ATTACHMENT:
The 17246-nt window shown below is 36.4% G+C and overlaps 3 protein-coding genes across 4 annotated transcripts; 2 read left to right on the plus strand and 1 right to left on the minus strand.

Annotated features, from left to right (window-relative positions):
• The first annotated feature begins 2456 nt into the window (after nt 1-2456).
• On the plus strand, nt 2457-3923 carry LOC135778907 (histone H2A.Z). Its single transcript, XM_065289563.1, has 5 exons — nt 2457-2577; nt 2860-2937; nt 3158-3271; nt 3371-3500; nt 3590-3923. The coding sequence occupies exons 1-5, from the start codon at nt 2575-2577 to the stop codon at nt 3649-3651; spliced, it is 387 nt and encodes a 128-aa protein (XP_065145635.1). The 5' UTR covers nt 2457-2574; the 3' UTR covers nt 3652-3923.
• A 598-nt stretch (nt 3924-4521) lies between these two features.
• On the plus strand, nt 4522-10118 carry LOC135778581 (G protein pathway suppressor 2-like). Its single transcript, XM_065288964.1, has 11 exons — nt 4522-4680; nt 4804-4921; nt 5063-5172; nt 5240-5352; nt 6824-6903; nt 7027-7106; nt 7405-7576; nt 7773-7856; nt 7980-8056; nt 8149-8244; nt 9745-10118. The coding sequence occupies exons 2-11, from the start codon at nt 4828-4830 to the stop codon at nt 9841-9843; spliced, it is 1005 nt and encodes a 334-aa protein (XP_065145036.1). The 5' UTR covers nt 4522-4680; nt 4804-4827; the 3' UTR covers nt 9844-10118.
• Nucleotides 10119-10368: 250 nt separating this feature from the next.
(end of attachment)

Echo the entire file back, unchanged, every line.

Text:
The 17246-nt window shown below is 36.4% G+C and overlaps 3 protein-coding genes across 4 annotated transcripts; 2 read left to right on the plus strand and 1 right to left on the minus strand.

Annotated features, from left to right (window-relative positions):
• The first annotated feature begins 2456 nt into the window (after nt 1-2456).
• On the plus strand, nt 2457-3923 carry LOC135778907 (histone H2A.Z). Its single transcript, XM_065289563.1, has 5 exons — nt 2457-2577; nt 2860-2937; nt 3158-3271; nt 3371-3500; nt 3590-3923. The coding sequence occupies exons 1-5, from the start codon at nt 2575-2577 to the stop codon at nt 3649-3651; spliced, it is 387 nt and encodes a 128-aa protein (XP_065145635.1). The 5' UTR covers nt 2457-2574; the 3' UTR covers nt 3652-3923.
• A 598-nt stretch (nt 3924-4521) lies between these two features.
• On the plus strand, nt 4522-10118 carry LOC135778581 (G protein pathway suppressor 2-like). Its single transcript, XM_065288964.1, has 11 exons — nt 4522-4680; nt 4804-4921; nt 5063-5172; nt 5240-5352; nt 6824-6903; nt 7027-7106; nt 7405-7576; nt 7773-7856; nt 7980-8056; nt 8149-8244; nt 9745-10118. The coding sequence occupies exons 2-11, from the start codon at nt 4828-4830 to the stop codon at nt 9841-9843; spliced, it is 1005 nt and encodes a 334-aa protein (XP_065145036.1). The 5' UTR covers nt 4522-4680; nt 4804-4827; the 3' UTR covers nt 9844-10118.
• Nucleotides 10119-10368: 250 nt separating this feature from the next.